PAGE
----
Last July, Chinese actress Zhou Xun surprised everyone by unexpectedly turning a charity concert into her wedding ceremony.
At her benefit show One Night, which was held in the Chinese city of Hangzhou, the award-winning 40-year-old film star suddenly appeared on stage in full bridal regalia.
She went on to exchange vows and rings with Hollywood-based American-Taiwanese actor Archie Kao, 45, who is best known for his role as an audiovisual lab technician in US drama CSI: Crime Scene Investigation.
Many were stunned by the surprise.
After all, it is not like Zhou cannot afford to hold lavish bashes.
In an e-mail interview with The New Paper, Zhou, the lead of movies such as Perhaps Love (2005), The Equation Of Love And Death (2008), Painted Skin (2008), The Message (2009), and The Silent War (2012), explained why the couple decided to tie the knot in such a "sudden, special way".
She said: "I was preparing for One Night and it happened that our wedding registration date was around the corner."
"Both of us didn't want to waste money on extravagance. So we thought: 'Why not celebrate the occasion towards the end of the concert, in front of our family and friends?'
"We just wanted to keep our nuptials simple as our main desire was to let everyone know that we are married."
Added Zhou, who was named alongside Zhang Ziyi, Zhao Wei and Xu Jinglei as the four most bankable actresses from mainland China in the early 2000s: "I think it was also memorable for another reason. Now, when people think of my wedding, they'll instantly remember it as being part of my charity show. It will lead to more awareness and help for my child beneficiaries - children in poverty, trafficked children, left-behind children in rural China."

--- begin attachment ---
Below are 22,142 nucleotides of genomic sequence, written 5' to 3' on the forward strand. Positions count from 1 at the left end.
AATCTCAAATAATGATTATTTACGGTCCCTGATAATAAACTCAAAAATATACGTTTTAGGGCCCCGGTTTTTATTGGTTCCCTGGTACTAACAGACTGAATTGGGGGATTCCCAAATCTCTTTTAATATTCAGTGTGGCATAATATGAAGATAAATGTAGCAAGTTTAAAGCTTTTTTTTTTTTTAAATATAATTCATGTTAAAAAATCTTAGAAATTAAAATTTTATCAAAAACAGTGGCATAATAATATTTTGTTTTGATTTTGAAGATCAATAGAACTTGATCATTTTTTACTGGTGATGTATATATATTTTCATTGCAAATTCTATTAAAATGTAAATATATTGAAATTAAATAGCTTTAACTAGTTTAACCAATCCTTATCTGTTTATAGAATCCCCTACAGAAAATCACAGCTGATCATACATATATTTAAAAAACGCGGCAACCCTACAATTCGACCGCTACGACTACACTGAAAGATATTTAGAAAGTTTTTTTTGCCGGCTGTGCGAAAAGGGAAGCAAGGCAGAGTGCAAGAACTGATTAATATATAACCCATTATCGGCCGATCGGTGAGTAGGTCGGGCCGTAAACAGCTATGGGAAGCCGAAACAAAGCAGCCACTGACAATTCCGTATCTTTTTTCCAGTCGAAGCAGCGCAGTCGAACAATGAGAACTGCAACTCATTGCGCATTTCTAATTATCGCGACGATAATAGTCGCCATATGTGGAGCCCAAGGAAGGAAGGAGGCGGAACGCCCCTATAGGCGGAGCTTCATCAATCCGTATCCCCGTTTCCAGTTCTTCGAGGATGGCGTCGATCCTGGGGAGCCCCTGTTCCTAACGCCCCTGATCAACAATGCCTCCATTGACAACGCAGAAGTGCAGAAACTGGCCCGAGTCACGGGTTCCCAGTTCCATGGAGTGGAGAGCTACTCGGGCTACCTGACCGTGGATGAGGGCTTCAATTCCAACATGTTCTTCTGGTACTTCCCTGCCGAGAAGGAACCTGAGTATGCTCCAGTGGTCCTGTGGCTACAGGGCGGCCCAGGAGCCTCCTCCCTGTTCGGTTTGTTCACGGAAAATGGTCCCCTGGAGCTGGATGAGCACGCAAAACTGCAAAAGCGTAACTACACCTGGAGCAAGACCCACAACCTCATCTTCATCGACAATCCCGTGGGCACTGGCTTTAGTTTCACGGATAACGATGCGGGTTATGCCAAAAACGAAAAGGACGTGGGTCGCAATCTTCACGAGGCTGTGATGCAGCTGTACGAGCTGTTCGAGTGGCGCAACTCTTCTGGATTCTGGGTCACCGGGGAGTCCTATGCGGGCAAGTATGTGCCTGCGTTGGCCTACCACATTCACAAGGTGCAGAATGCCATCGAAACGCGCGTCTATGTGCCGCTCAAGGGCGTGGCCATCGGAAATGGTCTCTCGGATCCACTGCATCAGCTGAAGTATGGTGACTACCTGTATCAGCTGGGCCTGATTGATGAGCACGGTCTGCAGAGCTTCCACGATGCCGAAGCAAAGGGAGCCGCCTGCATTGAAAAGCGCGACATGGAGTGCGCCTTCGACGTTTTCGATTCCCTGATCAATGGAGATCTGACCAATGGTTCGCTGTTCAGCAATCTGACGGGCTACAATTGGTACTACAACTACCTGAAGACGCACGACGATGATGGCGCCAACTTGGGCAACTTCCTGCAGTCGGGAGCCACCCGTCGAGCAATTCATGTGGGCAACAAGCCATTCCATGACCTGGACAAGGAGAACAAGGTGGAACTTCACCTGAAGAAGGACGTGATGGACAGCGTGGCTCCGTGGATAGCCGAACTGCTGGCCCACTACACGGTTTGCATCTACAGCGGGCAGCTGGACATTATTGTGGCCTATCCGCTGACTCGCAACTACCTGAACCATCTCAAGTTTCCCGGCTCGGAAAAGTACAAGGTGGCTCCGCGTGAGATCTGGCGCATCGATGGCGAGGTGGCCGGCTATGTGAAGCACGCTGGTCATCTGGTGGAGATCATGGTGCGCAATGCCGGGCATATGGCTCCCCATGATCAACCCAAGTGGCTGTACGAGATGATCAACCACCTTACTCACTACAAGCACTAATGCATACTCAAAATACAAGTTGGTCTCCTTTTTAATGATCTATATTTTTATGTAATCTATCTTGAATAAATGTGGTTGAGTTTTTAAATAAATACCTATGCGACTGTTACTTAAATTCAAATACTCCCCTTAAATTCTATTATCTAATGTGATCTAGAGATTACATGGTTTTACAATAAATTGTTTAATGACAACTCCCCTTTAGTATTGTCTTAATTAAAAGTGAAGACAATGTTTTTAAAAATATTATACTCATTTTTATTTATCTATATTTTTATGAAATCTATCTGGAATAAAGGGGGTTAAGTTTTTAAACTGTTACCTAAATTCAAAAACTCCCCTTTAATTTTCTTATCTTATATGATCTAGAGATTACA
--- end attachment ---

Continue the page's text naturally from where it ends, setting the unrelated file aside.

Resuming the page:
The couple shuttle between Los Angeles and Beijing.
Local viewers can catch Zhou in new TV drama Red Sorghum (inset), an adaptation of Chinese Nobel laureate Mo Yan's eponymous novel.
The 60-parter is slated to premiere on Feb 10 on Jia Le Channel (SingTel mio TV Ch 502) and will air from Monday to Friday at 10pm. It stars Zhou as protagonist Jiu-Er, a liquor distillery owner who overcomes adversity in wartime in the 1940s.
Zhou has not acted on the small screen for more than 10 years - her last TV outing was 2003's Business Family - but she said that this time round, she was motivated to take on the project.
"I did Red Sorghum for my ageing maternal grandmother. She doesn't watch movies, nor does she go on the Internet. She only watches TV. One day, she casually remarked that 'It's been a really long while since I saw Little Xun (Zhou's nickname) on television.' I thought hard about it and decided it's about time I do a good-quality drama series for her," she said.
Arthouse movie aficionados will remember Chinese director Zhang Yimou's 1987 hit film adaptation of Red Sorghum, with Chinese screen legend Gong Li in the role of Jiu-Er.